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Trust underpins all from of economic activity. If, as a buyer, you do not trust that the seller will provide you with the level of quality you expect for the value you are paying, you are unlikely to be a customer.
If as a seller, you doubt the capacity of your customer to pay, you are unlikely to sell to them. I use the “unlikely” because in the background you are evaluating the risk involved in the transaction.
Think of the Hollywood movies where there is a big drug deal taking place. Everyone carries a gun because trust is low among this group, but having a gun helps (in your mind at least) to minimise the risk of the transaction not going as planned.
Bring that back home – if you buy a watch from a jeweller in a fancy shopping mall, the chances of it being fake are slim, but that same looking watch in a street market? You generally decide the risk is higher outside of the safe environment and buy where your risk is lower.
What about online? Would you buy something from Amazon, Apple, Alibaba? The chances are very high that you would as these “brands” are considered “trusted” and the chances of the transaction not working out the way you want would be low.
But what about their marketplaces? Not everyone realises that these trusted brands are unable to validate every seller and every product on their marketplace, and so believe their risk is lower regardless, because it is associated with a trusted brand.
This reminds me of a story a couple of years ago when some enterprising individuals created mobile apps and, whether through honesty or irony, labelled these apps as malware. Some 500,000 downloads later, it was removed by the trusted brand from their marketplace, but not before half a million people had not considered what they were doing.
So, do we need to concern ourselves with trust if consumers don’t? The answer, obviously, is yes, because that 500,000 people (or at least a large percentage of them) will not be more aware that the apps on these stores are not necessarily trustworthy, only the store is. And the stores generate significant revenues for these trusted brands.
The IDC 2020 CEO survey identified that the most important strategy for organisations heading into 2020 (and this was the early days of Covid-19) is to “engender trust with our customers”. Since we now need to conduct a huge part of our existence online, this means the cyber presence must be trustworthy – but how do we get there?
IDC has created a framework that captures the elements of trust as they apply to organisations and their ability to conduct business. The Digital Trust framework is anchored on two things – a strong understanding of risk, followed by robust IT security systems that can deliver on the compliance that is legislated, and serve as a foundation for addressing the issues of ethics and social responsibility, as well as the demands for privacy of individuals and data.
Risk must be the foundation. Without an understanding of what is as risk, the motivation to do anything about it is absent. In this case, losing customer data because it is not covered by the latest security technologies not only impacts the privacy concerns of customers, it also contravenes the compliance demands of many governments and legislative bodies.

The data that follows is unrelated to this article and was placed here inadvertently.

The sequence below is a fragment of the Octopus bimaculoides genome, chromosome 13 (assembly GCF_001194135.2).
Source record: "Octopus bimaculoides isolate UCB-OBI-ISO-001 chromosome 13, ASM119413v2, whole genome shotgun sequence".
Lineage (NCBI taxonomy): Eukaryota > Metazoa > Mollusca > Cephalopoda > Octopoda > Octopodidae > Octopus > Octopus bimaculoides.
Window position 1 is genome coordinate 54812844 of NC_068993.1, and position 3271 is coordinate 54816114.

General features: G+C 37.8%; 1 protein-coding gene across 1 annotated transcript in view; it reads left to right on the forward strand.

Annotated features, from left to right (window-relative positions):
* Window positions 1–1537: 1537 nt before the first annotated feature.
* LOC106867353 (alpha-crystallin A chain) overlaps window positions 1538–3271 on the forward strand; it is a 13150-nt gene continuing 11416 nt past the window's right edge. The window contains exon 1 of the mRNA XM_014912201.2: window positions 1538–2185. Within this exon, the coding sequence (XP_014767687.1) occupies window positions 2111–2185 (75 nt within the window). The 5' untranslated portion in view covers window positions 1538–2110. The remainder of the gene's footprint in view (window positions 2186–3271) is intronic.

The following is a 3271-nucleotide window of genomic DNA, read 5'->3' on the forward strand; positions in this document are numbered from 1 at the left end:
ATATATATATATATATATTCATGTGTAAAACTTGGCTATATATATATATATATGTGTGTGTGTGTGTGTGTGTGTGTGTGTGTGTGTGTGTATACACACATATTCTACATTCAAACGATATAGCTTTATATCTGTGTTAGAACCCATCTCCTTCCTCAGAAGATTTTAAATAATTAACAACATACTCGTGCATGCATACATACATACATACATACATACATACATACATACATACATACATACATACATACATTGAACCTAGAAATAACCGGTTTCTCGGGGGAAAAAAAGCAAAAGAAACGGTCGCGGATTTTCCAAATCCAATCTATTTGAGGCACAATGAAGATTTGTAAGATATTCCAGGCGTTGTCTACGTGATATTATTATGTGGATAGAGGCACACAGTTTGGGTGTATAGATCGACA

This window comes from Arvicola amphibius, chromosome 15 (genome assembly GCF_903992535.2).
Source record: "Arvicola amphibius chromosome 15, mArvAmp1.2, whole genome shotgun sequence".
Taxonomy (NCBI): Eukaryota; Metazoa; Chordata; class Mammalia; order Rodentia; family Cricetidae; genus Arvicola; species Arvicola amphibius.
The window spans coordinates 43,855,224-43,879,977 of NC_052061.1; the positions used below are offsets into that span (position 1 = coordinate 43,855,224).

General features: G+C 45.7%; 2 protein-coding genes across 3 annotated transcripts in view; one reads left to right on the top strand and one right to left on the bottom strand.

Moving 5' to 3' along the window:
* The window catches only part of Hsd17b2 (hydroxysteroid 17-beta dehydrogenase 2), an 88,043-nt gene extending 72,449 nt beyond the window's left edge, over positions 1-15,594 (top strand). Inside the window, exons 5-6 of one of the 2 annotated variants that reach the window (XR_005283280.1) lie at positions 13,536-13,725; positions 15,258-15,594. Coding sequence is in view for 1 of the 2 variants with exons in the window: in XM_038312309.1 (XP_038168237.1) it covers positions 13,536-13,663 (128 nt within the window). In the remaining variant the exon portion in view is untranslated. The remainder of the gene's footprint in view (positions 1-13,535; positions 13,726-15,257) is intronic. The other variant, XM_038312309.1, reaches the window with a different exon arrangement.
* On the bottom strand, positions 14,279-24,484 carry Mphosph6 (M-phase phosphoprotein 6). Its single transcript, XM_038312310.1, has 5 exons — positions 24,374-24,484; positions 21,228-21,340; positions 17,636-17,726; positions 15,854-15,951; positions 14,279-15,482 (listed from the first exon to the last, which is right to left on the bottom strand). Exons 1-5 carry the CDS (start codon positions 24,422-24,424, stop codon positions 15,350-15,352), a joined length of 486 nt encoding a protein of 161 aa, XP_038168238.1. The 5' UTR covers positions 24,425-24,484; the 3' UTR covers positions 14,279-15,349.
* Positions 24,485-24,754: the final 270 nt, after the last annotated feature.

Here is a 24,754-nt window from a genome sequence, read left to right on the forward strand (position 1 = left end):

In today’s business environment, this becomes even more critical – and risky – as most digital transactions today require collaboration across multiple entities. A supplier engages a third party to deliver the product to the buyer, who is using a third-party to gain recommendation or testimonials to validate the integrity of the seller who has engaged a third-party to ensure payment is received.
The payment gateway is a gateway that connects to multiple financial institutions that are part of the process. The buyer uses a credit card, and the credit card company needs to validate and deliver a one-time password, via a third party.
This is not the most elegant description, on purpose, as it belies the complexity that underpin all digital transactions today, all of which rely on trust across all parties to be completed.
None of this trust, however, would exist if the leadership of these organisations did not have the right moral and ethical standards and level of social responsibility to do the right thing, which separates leaders from the laggards when it comes to digital trust.
Just because consumers do not fully understand the importance of keeping their own data private does not mean organisations should not care about it. It is morally the right thing to do. Forget this, and you can forget the next generation as your potential customers.
It can take years and decades for businesses to build up trust and customer loyalty, and a matter of minutes for it all to be lost.
Simon Piff is vice-president for ICT practice at IDC Asia/Pacific.
Read more about security and digital trust in APAC
- Singapore, South Korea, Japan, Australia and New Zealand have the highest exposure to cyber risks, but they are also the most prepared to deal with cyber attacks, study finds.
- A senior Microsoft Asia executive talks up the company’s cloud momentum APAC, how it is leveraging its trust from customers as it expands its regional footprint.
- RSA’s CTO calls for governments to build trust with their people and ensure that no one can intentionally put bad data into their systems.
- ASEAN’s regulatory sandbox will provide businesses a safe test environment to provide digital services across the region while complying with data privacy rules.